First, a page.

‘Leadership-driven Innovation & Evolution of Societies’ looks at which economic subjects are the sources of radical innovations and high technological performances. The study shows that purposeful country-systems with high economic military potential, supported by a strategy of high R&D expenditures, and the objective of global leadership, winning international conflicts against other great powers, tend to generate several inventions and radical innovations that are spread, in the long run, across wide geo-economic areas. By Mario Coccia.
‘The Geographic Dimensions of Institutions’ examines the role of institutions relative to economic performance, absolute geography and financial performance of a country. The working paper shows that there is a necessity to take spatial interactions with neighbouring countries into account while analysing the relationships between institutions, geography, economic and financial performance of a country. The study finds that while the impact of space on geography is very obvious, it has no bearing on the financial performance of countries. By Dr. Samyukta Bhupatiraju.
‘Multi-level Determinants of Inward FDI Ownership’ provides an empirical analysis of the determinants of FDI ownership into developing countries. In the author’s view, there is a gap between analysis at the country level studies and firm level studies on inward FDI. The study fills the gap by doing a multi-level regression analysis, taking into account both firm variables and country characteristics to explain inward FDI ownership. The author finds that firm structural characteristics and obstacles they face most affect inward FDI. While some macroeconomic variables such as GDP per capita, inflation and openness have a significant influence, other variables that measure institutional quality of a country do not have any statistically significant influence on FDI inflow. By Dr. Samyukta Bhupatiraju.
‘Has the Internet Fostered Inclusive Innovation in the Developing World’ shows that knowledge spillover effects from industries’ use of the Internet have boosted the average firm’s productivity and innovation performance. The study documents that the Internet can play an important role to support inclusive innovation, conditional on firms’ “absorptive” capacities. Having more inclusive innovation processes is particularly critical in many emerging and developing countries, as in these economies often only a very small number of firms innovate. However, the authors also find that only the more productive firms among those types of firms benefited more than others. This points to the continued importance of policies aimed at building firms’ innovation capacities. By Caroline Paunov and Valentina Rollo.
‘How can Political Trust be Built After Civil Wars? Lessons from post-conflict Sierra Leone’ investigates the channels through which trust in a poorly trusted government body can be developed. Based on survey data from Sierra Leone, the statistical analysis examines three mechanisms through which political trust can be built: improved public services, clean administration, and responsive governance. The paper finds that local governments which are willing to listen and respond to their people are more likely to be trusted by the public. The paper’s findings suggest that, though enhancement of public services may carry other strategic or normative values, listening and responding to the locals are the most effective ways of restoring trust and peace. By PhD fellow Pui-hang Wong.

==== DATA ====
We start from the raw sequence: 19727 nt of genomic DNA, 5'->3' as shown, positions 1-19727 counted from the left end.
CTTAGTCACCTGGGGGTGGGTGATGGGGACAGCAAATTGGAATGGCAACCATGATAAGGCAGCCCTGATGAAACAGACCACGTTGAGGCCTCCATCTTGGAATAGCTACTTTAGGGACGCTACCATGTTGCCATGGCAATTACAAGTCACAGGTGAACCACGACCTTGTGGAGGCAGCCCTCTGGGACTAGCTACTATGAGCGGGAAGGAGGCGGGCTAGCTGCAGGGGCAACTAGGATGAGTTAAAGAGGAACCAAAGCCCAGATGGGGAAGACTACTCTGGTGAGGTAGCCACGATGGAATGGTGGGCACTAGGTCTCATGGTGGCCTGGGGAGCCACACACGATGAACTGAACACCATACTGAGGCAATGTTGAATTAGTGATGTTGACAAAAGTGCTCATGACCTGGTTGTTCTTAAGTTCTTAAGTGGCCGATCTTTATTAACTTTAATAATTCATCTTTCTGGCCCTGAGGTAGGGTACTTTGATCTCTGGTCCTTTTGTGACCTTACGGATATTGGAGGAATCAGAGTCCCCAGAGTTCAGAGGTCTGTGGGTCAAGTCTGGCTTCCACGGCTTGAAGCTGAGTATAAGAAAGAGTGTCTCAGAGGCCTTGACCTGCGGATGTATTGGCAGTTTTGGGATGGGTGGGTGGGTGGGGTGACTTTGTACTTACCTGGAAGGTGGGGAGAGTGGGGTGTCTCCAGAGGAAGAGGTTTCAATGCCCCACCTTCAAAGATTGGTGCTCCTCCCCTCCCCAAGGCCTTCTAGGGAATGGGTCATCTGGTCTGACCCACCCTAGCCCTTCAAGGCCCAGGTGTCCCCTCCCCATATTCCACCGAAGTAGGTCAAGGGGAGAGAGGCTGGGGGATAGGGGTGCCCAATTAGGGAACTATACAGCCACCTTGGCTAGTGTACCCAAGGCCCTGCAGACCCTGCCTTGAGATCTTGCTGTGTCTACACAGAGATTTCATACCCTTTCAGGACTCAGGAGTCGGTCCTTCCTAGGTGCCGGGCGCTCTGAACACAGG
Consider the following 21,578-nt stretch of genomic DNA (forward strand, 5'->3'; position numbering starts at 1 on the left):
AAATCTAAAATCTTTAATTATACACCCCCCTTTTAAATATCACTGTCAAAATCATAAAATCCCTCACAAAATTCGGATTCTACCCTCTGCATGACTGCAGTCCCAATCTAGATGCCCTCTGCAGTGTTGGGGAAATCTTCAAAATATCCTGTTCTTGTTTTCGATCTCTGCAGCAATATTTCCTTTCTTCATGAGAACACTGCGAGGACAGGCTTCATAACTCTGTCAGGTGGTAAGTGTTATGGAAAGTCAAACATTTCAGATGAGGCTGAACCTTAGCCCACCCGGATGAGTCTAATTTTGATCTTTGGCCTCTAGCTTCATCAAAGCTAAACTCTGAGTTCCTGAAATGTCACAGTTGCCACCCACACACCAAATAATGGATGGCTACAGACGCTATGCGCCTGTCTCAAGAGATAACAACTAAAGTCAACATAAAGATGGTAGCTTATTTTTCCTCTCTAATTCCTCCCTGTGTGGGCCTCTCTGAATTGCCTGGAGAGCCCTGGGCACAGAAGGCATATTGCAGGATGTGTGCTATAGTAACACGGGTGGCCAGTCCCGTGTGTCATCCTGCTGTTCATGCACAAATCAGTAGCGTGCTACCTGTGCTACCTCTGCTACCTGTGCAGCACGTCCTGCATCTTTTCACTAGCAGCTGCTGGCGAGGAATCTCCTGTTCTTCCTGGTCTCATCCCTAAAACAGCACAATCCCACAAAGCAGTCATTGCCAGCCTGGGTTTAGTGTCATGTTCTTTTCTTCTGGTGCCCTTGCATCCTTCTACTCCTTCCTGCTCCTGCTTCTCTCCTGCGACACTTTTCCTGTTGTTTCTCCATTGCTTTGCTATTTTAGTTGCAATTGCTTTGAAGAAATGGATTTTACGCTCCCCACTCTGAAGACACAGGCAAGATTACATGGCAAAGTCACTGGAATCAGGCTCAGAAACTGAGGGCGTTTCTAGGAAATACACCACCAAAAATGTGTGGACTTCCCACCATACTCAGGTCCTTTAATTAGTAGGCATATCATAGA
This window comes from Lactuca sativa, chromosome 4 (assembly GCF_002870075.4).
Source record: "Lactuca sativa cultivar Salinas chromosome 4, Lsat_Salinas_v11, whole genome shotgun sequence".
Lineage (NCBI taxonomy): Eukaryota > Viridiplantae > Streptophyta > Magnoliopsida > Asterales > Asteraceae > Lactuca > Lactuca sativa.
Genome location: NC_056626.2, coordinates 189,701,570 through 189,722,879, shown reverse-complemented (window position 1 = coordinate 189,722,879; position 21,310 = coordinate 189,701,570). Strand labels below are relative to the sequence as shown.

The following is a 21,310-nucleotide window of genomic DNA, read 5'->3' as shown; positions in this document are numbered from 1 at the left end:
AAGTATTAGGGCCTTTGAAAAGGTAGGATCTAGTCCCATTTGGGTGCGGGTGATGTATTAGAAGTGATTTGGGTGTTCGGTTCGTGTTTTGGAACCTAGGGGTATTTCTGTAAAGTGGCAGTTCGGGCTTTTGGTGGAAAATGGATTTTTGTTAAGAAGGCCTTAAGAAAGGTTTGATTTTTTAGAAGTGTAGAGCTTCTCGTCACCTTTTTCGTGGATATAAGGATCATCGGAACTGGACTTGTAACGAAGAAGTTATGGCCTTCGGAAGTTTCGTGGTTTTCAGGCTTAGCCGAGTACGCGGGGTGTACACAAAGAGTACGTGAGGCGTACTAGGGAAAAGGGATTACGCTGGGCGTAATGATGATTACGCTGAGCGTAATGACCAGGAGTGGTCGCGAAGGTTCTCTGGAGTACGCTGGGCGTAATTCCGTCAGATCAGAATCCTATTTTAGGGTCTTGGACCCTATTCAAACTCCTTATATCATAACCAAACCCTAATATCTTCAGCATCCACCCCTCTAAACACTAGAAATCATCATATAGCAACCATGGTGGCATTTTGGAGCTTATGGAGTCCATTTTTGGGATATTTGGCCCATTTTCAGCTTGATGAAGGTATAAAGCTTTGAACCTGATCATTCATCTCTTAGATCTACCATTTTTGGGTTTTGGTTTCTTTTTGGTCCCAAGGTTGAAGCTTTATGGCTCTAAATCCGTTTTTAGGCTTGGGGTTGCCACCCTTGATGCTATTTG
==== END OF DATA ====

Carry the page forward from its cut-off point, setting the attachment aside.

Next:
‘The Republic of Open Science: The Institution’s Historical Origins and Prospects for Continued Vitality’ considers the difference between historical origins of open science and its modern, critically important role in the allocation of research resources. According to the paper, the main lessons and implications for the future vitality of open science institutions is that research communities of this kind possess not only the technical and organisational ingenuity, but also the organisational capabilities to apply them to sustain their culture and protect their characteristically efficient collaborative modes of conducting socially valuable exploratory, fundamental research. To go on doing this, however, they must be adequately supported by external, public and charitable sources of funding, and nurtured by “top down” public policy actions that reinforce and help them reproduce the ethos of open science in successive generations of university‐trained researchers. By Prof. Paul David.
‘Tax Incentives and Firm Size: Effects on Private R&D Investment in Spain’ explores the effectiveness of R&D tax incentives on knowledge capital accumulation in Spanish manufacturing firms. The study finds that while large firms use the programme more than small ones, the impact of the programme measured by the price elasticity is smaller for large firms than for SMEs. The price elasticities are higher when the ex‐ante claimable tax reductions rather than the ex‐post actually claimed tax reductions are used to compute the user cost of R&D. By Dr. José M. Labeaga Azcona. Dr. Ester Martínez-Ros and Prof. Pierre Mohnen.